• Posted on 17 Sep 2020

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    Redemptive Journeys In Anjimile's Buoyant Indie-Pop

    Anjimile wrote their new debut album, Giver Taker, after a battle with addiction and while they were establishing their identity as a non-binary trans person. (Transmasc, more precisely, as in the Sep. 3 interview with VinylMePlease.) In the process of clearing their head and getting sober, they rediscovered their creative spark, and began to find value in making music.

    In their spiritual songwriting, there are redemptive songs of love, identity, and recovery, as well as finding truth and acceptance. On the record, Anjimile and their collaborators, Justine Bowe and producer Gabe Goodman, have also created a feeling of support in the arrangements, surrounding Anjimile’s mesmerizing voice with warm and steady instrumentation, along with a community of other voices in the mix. “It takes a village,” they said of how their collaborators have helped lift their songs up into their best possible state.

    This beautiful, buoyant, and tender pop record, Giver Taker, also draws on a surprising mix of folk, African pop, and Western pop sounds, ranging from Shona Zimbabwean pop to Madonna, Ladysmith Black Mambazo to Gloria Estefan, Whitney Houston to Sufjan Stevens. There is also a song written in the rhythmic and musical Chichewa (a Bantu language spoken in Malawi) which their parents, who emigrated to West Virginia from Malawi, still speak. The song is called called “Ndimakukonda,” which means “I love you.” Anjimile plays live, solo, from their home in Boston.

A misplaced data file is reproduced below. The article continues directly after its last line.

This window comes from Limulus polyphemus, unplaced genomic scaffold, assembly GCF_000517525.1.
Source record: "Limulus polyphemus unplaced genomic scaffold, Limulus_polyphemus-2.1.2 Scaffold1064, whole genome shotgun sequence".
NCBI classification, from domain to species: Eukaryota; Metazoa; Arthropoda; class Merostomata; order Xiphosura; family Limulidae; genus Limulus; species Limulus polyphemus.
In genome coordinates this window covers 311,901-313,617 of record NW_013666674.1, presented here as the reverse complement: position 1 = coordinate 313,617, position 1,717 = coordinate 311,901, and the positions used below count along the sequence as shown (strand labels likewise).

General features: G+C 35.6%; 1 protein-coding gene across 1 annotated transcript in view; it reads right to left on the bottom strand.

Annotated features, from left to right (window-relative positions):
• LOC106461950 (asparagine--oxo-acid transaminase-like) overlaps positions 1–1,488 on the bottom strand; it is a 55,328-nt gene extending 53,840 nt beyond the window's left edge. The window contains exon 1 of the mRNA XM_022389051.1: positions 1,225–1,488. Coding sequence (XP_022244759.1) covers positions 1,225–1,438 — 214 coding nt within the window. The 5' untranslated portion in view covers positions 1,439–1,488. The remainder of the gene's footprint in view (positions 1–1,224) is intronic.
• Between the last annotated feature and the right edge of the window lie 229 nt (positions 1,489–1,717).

Set list: "Baby No More," "Maker," and "1978"

    "Baby No More":



  • Posted on 14 Sep 2020

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    Suzanne Vega: A Vivid and Vibrant New York Songwriter

    Millions know Suzanne Vega’s hits, like “Luka” and “Tom’s Diner.” Since her debut album in 1985, she has been one of America’s leading songwriters; but her new album recorded last year at the Café Carlyle, An Evening of New York Songs and Stories shows that she is even more specifically one of the great New York City songwriters. She has written a lot of songs about New York with the city as both the subject and the setting, and "she mixes the past and present, the public with the private, and familiar sounds with the utterly new—just like the city itself" (SacksandCo. on Beauty and Crime.) Vega’s love for New York City is vivid, so much that whenever she leaves for tour and comes back, she describes the feeling of relief upon seeing the skyline on her way back into town. 

    For this podcast, she recounts her experiences with days-long parties, describes how Lou Reed threw doors open for her lyrically as a songwriter when she was a student, and clarifies that while she might have been influenced by him, they both occupied different corners of the same city. Suzanne Vega plays some of these New York songs live at home and discusses her long career. 

     Set List: "Cracking," "Freeze Tag," "Frank and Ava"


    "Freeze Tag":

    "Frank and Ava"

  • Posted on 10 Sep 2020